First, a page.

Quoting: "The same way McDonald's has sold billions and billions of rather sub-par hamburgers......A great many people - maybe most - value predictability in their purchases over the chance to get something really good."
Focus on your elitist assessment of many or most people. It's the same way you describe drinkers of popular beers from the big brewers. It provides a thin support.
Reply to
John S.

I must have missed something here. Who was putting down someone for their choice of beers? Who has discussed expensive beers? As far as I can tell, the answer to both questions is only you!
I'm sitting here drinking a Maple Porter that I homebrewed and cost me 52 cents for a 12 oz bottle or $3.12 a six pack. That is not expensive by anyone's standards.
Popular is not a surrogate for quality and neither is expensive.
Reply to
Dick Adams

Anyone who took Marketing 101 should be able to tell you that advertising is not about sales - it is about creating brand-consciousness and maintaining brand-loyalty. There was a commercial for a brand of cigarettes that used the slogan "I'd rather fight than switch." It was an extremely effective commercial. Nothing elistist about that and there is nothing elitist about any of the responses you have received.
If education and knowledge are elitist to you, then I clearly understand from whence you are coming. BTW, the chip on your shoulder looks bigger with your every post.
Dick
Reply to
Dick Adams

Wow. Did you ever miss the point.
Other than the use of sub-par - and, btw, I just had a McDonald's burger - I didn't make any value judgements. In fact, my point was that just because some of us prefer things that are outside the mainstream, there are a great many people out there who enjoy things that they know what they're getting and prefer that over taking the risk that something may be better, or may be worse.
You had originally asked how Bud, Miller, etc. had "convince(d) great numbers of the american public to drink and enjoy their products if all they are selling is 'swill'." I responded by saying that they did so by giving people a product that they want and value.
You're the one reading value judgements into my statement that many people value predictability over the chance to maybe get something better. I didn't say predictability is bad. I personally, in a lot of parts of my life, prefer the risk, but that's just me. And there are areas where I definitely don't and value predictability and consistency, while others like the risk. It's just different ways of viewing things.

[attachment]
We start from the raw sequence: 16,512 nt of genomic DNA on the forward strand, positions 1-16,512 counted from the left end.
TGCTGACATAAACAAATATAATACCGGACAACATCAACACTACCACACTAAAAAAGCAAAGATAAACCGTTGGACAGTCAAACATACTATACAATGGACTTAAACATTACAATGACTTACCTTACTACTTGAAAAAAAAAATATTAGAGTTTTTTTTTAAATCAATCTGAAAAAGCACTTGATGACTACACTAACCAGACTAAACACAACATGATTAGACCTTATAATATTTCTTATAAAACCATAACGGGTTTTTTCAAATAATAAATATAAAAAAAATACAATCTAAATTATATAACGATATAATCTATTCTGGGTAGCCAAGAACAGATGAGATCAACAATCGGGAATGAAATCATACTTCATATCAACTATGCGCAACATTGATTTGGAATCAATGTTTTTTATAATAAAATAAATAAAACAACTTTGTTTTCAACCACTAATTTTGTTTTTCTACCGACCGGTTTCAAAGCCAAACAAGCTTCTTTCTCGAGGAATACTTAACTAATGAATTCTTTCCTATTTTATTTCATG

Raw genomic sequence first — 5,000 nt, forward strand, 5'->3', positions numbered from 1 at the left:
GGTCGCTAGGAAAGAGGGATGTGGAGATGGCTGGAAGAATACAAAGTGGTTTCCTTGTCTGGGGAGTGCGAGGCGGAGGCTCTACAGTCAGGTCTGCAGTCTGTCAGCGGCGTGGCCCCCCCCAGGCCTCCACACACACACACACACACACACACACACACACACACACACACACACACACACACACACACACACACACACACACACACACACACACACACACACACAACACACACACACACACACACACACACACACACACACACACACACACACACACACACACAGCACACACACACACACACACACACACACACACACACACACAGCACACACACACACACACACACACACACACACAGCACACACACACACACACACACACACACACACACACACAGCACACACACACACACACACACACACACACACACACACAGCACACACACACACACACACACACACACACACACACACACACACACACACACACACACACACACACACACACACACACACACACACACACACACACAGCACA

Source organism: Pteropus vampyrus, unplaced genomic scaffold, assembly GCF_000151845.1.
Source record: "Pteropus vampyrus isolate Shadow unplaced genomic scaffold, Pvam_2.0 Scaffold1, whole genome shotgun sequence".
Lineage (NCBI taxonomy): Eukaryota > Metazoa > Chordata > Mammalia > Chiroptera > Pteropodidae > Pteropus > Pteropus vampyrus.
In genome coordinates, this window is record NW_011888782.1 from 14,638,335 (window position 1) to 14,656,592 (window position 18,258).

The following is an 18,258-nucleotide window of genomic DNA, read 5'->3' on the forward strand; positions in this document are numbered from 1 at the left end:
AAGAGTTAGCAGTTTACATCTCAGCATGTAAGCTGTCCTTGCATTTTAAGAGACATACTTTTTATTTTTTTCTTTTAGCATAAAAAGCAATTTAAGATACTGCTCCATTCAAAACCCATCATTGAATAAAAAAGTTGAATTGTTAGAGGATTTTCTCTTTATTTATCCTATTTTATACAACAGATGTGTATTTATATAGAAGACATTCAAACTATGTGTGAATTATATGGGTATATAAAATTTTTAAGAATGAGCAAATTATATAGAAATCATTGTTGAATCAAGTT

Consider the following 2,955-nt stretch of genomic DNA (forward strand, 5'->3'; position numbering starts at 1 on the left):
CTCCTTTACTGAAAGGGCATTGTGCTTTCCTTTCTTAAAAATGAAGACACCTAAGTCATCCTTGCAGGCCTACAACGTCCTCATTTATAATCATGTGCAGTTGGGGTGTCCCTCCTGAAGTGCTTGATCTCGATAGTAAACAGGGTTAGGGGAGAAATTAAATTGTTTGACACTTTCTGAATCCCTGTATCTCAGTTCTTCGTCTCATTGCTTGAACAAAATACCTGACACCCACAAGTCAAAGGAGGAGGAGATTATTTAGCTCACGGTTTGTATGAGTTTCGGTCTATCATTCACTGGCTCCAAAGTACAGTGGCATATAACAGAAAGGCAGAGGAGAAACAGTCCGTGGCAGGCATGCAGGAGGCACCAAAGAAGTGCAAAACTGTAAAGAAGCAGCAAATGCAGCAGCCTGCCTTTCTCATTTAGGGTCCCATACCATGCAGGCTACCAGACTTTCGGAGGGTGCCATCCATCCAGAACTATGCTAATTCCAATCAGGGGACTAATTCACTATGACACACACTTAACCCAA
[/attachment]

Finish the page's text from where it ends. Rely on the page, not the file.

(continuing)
And there are products out there that meet the needs of those who want consistency, just as there are products out there that meet the needs of those who want something more adventurous.
That was the point. And it flew right by you.
-Steve
Reply to
Steve Jackson

I'm not sure if you are ignoring the point intentionally or just don't see it. When you talk about sub par and people not wanting better how more value laden can your observations about the consuming habits most of the populationfbe! Good grief - don't you even read what you post?????
Reply to
John S.
Sorry, but your painfully narrow definition makes no sense in the real world. Advertising is ultimately about sales. Creating an awareness of the product is an intermediate step. Additionally advertising can be used to reinforce brand loyalty, but if the seller does not deliver what the buyer wants that loyalty will be very short lived. In the final analysis sales are what advertising is about.
The cemetary is full of dead products that did not live up to the advertising.
My comments did not refer to advertising. They referred specifically to your elitist comments about people who drink very popular beer. Lest you forget,you stated that the large brewers are doing little more than producing swill for the overwhelmong majority of beer drinkers.
You come across as both a "beer snob" and a "Condescending Afficiando" looking for ways to justify his consumption of expensive beer. Does making fun of the drinking habits of the vast majority of beer drinkers really help your enjoyment of micro brews?
Have you really stopped to think about how absurd your statements about the vast majority (98%) of beer drinkers really sound?
Reply to
John S.

I acknowledged that "subpar" conveys a value statement.
OK, I suppose "better" could be a value statement. I refuse to be a Barneyist and delcare that all foodstuffs and beverages are equally good. They're not. Period.
However, you'll note that I never said it's a bad thing to like something that's not of higher quality compared to some available other options (in part because "quality" is beyond subjective), nor that everyone should like the same things I like. Personally, I think wanting to opt for the consistent is just as valid a choice as opting for the riskier, but potentially more rewarding, choice.
And that's where you're missing the point. You've declared I've made value judgements about people's choices, and not simply about products. For the record, I find nothing wrong whatsoever with someone choosing Bud or Miller over Victory or Goose Island. That's they're choice. Not the one I'd make most of the time, but I don't care. You're the one, in fact, who is casting the perception that someone's choosing the consisent, predictable alternative is somehow shameful, given the defensive way you've reacted to that simple statement of fact.
-Steve
Reply to
Steve Jackson